Use CoreVideo to convert AVFoundation video to OpenGL textures

This is where it gets tricky; the code that follows is correct – but Apple breaks some of OpenGL’s core concepts, and refuses to document how or why they did it. What we have here is a workaround based on “intelligent guesses”, “trial and error”, and “lots of experiments to reverse-engineer Apple’s code”.

As a StackOverflow question from almost 2 years ago puts it:

“Where is the official documentation for CVOpenGLESTexture method types?” … “Unfortunately, there really isn’t any”

Adam’s interpretation of CoreVideo, CVOpenGLESTexture, OpenGL ES upload on iOS

If Apple ever documents their API (!), I’ll come back and revise this. You don’t need to understand this to make it work – but if you want to tweak it or change it, it would help! So far as I can tell:

  1. When AVF has a frame in-memory, CoreVideo (CV) can access and act on that frame without downloading it to the CPU
  2. Because the frame doesn’t exist on the CPU, Apple has to “fake” it to make it work with OpenGL (not Apple’s fault, it’s a side-effect of GL’s very old TextureMapping API)
    • (if my guess here is correct … perhaps a better solution from Apple would have been to extend OpenGL (as they’ve done before) and create OpenGL methods that supported this)
  3. Apple has a class called a “texture cache” that does not necessarily cache textures; instead, it provides virtual textures backed by GPU memory (but not OpenGL memory)
  4. Video-decoding happens on a different hardware chip to the one that does GL rendering; this means we have a multi-threading problem, by definition
  5. The texture-cache (which isn’t a cache) automatically implements double-buffering internally to get around that. Depending on internal data, it changes the name of each GL texture from frame-to-frame.
  6. ALSO: if the GPU blocks the Video Decoder at “the wrong moment”, it switches to triple-buffering, and then goes back to double-buffering
  7. Net effect: over time, if the GPU is doing a lot of work, Apple’s code can end up generating infinitely-many virtual textures, instead of just 1 (or 2 for double-buffering)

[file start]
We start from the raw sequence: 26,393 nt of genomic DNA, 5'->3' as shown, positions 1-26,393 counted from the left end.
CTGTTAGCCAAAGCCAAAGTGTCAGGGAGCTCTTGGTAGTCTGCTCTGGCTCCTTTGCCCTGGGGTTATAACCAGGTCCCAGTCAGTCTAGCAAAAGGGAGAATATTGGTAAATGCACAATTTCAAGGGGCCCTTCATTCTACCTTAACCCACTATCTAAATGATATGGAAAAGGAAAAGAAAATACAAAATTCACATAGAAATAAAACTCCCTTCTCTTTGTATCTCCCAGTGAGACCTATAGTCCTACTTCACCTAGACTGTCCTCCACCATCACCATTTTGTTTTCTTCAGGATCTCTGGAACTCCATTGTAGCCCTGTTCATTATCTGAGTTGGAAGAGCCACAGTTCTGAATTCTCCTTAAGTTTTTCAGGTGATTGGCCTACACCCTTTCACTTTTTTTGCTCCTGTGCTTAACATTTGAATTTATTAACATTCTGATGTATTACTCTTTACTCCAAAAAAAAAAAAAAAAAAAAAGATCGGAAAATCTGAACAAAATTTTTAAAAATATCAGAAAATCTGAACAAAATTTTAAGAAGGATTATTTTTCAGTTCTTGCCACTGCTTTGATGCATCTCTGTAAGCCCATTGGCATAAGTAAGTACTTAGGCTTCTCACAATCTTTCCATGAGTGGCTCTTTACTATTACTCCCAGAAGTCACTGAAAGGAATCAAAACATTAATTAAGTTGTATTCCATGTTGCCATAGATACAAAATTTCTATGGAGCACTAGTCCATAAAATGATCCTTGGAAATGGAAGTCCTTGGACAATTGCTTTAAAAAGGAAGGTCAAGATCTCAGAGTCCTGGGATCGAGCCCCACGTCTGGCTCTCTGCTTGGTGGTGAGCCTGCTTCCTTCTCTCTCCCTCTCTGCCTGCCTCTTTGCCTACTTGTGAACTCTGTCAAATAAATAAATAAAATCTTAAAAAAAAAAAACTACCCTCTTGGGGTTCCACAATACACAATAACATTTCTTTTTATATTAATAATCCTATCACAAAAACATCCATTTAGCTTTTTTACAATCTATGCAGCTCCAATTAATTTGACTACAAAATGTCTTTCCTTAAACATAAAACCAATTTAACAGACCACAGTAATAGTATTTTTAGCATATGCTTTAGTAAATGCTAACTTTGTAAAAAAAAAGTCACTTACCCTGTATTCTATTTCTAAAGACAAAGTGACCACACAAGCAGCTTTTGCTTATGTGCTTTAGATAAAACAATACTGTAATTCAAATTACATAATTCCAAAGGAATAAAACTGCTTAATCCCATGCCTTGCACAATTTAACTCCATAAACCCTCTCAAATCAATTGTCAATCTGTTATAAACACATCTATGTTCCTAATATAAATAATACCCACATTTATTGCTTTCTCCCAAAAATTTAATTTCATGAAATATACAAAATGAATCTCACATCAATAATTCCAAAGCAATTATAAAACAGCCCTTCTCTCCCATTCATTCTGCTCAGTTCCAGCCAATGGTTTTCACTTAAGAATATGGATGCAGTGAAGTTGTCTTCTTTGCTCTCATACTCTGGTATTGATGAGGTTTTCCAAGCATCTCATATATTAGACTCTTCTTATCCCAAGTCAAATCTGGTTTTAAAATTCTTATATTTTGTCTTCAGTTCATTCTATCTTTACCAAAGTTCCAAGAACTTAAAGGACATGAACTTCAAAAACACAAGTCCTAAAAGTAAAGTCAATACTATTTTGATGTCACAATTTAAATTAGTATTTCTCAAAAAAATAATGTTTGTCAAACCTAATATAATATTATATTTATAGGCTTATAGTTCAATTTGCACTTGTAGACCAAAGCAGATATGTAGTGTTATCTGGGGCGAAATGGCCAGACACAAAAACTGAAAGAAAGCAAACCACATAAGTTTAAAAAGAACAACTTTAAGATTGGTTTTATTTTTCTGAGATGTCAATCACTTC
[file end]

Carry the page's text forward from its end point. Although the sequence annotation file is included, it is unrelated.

Confused? No worries. Here’s some boilerplat code that does the job…

Convert a video-frame to OpenGL

We implement the callback method from AVF:

– (void)captureOutput:(AVCaptureOutput *)captureOutput didOutputSampleBuffer:(CMSampleBufferRef)sampleBuffer fromConnection:(AVCaptureConnection *)connection


First we grab some metadata about the frame – e.g. the width and height in pixels (could change from frame to frame if you switched camera in the middle of running the app):


CVReturn err;
CVImageBufferRef pixelBuffer = CMSampleBufferGetImageBuffer(sampleBuffer);
GLsizei width = (GLsizei)CVPixelBufferGetWidth(pixelBuffer);
GLsizei height = (GLsizei)CVPixelBufferGetHeight(pixelBuffer);
if (!coreVideoTextureCache)
NSLog(@"No video texture cache");


Remember: (my guess) the coreVideoTextureCache isn’t really a cache, it’s holding “virtual” textures. We can safely “release” them, and it will have no effect – they weren’t real to start with.

Also, this coreVideoTextureCache seems to “ignore” successive frames unless you explicitly call the “Flush” method; Apple’s header files seem to say it’s not necessary, that flushing is automatic – but this is not true (try commenting it out).

We’re CFRelease’ing because we’re about to use a C method with the word “Create” in it, that means “automatically retain it”.


if( appleCreatedTexture1 != NULL )
CFRelease( appleCreatedTexture1 ); // Apple requires this
if( appleCreatedTexture2 != NULL )
CFRelease( appleCreatedTexture2 ); // Apple requires this

// Periodic texture cache flush every frame
CVOpenGLESTextureCacheFlush(coreVideoTextureCache, 0); // Apple requires this


Now we “create” new virtual-textures from the cache. We need two textures for one frame, because the default encoding for video is a pair of images (Y and UV).


// Y-plane
err = CVOpenGLESTextureCacheCreateTextureFromImage(kCFAllocatorDefault,

if (err)
NSLog(@"Error at CVOpenGLESTextureCacheCreateTextureFromImage %d", err);

// UV-plane
err = CVOpenGLESTextureCacheCreateTextureFromImage(kCFAllocatorDefault,

if (err)
NSLog(@"Error at CVOpenGLESTextureCacheCreateTextureFromImage %d", err);

At this point, we have:

  1. A virtual texture with Y / luminance
  2. A virtual texture with UV / Chroma
  3. Both textures have been “forced” to update themselves with the latest video-frame (thanks to the …Flush… command)

We want to create simple, standard GL texture references out of these virtual textures. We’ve got a nice, simple class for that – GLK2Texture.

But it’ll need extending to support “virtual” textures:

  1. The textures are created by CoreVideo, and already have a glName; we need a new constructor to GLK2Texture
  2. The virtual textures must NOT be deleted from GPU when the GLK2Texture deallocs (this corrupts the rendering state); we need a way to turn-off that behaviour
  3. When Apple changes the virtual texture to a different glName, we need to switch our glName too without deleting/reallocing our GLK2Texture; it’s the same texture, but its GPU name has changed

These are odd (or dangerous) changes, specific to CoreVideo, so we put them into a category on GLK2Texture:

@interface GLK2Texture (CoreVideo)

+(GLK2Texture*) texturePreCreatedByApplesCoreVideo:(CVOpenGLESTextureRef) appleCoreVideoTexture